And Gonçalo enjoys a drop or two of lager or white wine. I like to watch a quiz programme on TV called The Chase. When it ends, it is time to put out Gonçalo’s dinner. I have been watching The Chase with a glass of beer or a glass of wine, then wondered what the lap-lap-lapping sound is, only to find it is Gonçalo helping himself to my drink.

What is on the menu for May? Gonçalo is very intelligent and gets bored easily, so I want to expand his universe again. It is time to take him out on a lead to show him what the village looks like and meet some of the locals, both human and dogs.

His toilet training will also change. In May he will get chastised re indoor poos/pees. He already gets rewarded re outdoor poos/pees.


Madeleine – weather front 28 April 2018

On Wednesday 2nd May 2007, a weather front swept across Luz, from West to East. Tennis lessons were postponed. Gerry and Kate McCann went to the Millennium for coffee with Fiona, David and Dianne.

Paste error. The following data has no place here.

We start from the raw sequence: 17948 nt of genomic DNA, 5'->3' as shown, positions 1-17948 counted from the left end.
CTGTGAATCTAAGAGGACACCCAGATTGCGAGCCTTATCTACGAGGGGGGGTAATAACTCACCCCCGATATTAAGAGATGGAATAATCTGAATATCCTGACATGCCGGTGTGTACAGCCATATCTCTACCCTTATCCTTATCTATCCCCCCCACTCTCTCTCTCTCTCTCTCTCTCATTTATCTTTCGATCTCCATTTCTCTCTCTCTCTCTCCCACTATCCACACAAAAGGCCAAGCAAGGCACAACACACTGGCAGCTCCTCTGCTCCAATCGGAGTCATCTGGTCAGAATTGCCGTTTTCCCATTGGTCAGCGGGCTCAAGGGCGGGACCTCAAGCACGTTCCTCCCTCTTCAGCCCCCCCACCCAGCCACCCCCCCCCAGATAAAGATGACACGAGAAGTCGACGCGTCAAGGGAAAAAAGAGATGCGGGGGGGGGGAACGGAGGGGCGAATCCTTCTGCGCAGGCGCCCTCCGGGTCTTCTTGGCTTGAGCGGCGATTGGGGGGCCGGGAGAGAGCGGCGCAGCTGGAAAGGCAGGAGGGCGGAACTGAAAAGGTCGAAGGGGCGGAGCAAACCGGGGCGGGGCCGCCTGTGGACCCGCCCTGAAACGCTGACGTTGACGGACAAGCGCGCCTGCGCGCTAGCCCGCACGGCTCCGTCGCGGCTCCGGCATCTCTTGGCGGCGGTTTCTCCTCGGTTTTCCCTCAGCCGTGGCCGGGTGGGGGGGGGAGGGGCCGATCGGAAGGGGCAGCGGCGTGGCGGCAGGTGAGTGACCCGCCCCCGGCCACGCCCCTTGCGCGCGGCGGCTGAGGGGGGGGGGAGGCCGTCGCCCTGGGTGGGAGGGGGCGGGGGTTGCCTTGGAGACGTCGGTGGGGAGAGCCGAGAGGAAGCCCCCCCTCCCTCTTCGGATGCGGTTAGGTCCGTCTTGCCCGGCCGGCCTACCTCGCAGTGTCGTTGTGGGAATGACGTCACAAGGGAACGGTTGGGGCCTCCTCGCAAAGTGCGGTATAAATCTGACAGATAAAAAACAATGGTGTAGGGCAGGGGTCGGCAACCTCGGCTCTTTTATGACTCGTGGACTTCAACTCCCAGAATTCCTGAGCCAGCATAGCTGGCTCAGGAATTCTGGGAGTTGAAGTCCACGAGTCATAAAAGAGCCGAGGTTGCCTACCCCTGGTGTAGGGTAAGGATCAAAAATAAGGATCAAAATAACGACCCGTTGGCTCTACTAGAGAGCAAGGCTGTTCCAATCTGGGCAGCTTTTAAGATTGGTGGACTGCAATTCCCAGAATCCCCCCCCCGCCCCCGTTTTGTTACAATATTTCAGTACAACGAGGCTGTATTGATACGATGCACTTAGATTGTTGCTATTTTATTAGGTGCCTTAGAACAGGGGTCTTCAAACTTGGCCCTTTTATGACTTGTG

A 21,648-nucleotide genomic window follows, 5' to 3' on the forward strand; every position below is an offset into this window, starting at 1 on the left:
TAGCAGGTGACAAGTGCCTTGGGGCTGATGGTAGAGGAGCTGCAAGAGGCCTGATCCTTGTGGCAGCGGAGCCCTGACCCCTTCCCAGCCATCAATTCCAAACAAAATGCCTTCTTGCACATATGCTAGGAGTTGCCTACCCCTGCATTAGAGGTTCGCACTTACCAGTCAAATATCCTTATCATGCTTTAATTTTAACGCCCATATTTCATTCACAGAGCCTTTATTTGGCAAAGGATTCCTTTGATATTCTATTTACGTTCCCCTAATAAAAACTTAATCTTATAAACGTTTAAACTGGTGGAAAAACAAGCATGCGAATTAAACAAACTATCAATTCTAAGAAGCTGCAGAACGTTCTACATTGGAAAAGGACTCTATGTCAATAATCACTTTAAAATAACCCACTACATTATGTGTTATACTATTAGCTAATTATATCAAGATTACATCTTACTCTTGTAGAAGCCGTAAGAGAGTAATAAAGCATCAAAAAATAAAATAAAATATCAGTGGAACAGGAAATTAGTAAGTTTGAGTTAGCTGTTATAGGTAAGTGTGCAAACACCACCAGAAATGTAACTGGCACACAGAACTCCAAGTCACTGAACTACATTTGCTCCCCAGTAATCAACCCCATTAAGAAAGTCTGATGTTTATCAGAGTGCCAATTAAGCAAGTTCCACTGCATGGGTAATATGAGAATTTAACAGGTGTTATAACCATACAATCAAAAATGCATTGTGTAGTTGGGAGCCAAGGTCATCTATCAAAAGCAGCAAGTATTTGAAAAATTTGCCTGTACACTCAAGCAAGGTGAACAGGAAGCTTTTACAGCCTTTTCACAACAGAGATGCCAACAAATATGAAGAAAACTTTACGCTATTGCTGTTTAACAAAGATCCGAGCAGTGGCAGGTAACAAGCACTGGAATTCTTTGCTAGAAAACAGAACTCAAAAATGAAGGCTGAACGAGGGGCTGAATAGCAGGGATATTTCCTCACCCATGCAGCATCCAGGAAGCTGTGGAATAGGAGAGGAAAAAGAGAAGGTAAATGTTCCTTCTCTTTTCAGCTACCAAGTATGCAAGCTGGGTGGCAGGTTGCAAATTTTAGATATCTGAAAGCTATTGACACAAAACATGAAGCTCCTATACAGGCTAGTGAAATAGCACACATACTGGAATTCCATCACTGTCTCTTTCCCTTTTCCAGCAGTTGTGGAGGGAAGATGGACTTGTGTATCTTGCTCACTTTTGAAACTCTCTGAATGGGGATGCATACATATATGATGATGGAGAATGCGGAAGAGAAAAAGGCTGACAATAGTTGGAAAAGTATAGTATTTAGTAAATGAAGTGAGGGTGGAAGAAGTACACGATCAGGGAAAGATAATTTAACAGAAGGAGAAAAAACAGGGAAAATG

On Saturday 28 April 2018, a weather front is predicted to sweep across Luz. Here it is in 8 maps.

The first is at 01:00, when everything looks completely clear.

In the second at 04.00, there are the first signs of the front, in the Atlantic to the north of Portugal.

By 07.00 the wet weather is building in the Atlantic.

10.00 I still have time to walk Gonçalo.

Because this is what it looked like in Portelas at 10 am. Earlier this morning, we had thin cloud, lots of sunshine, no wind and it was still sunbathing weather. Now it is clouding over a lot and the wind is picking up.

At 13.00, the weather front is nearing Porto and Lisbon but Luz is still clear.

It is 18.00 and the weather front is over the north of Portugal, but it still hasn’t hit the south. In reality, we have been getting rain for some time.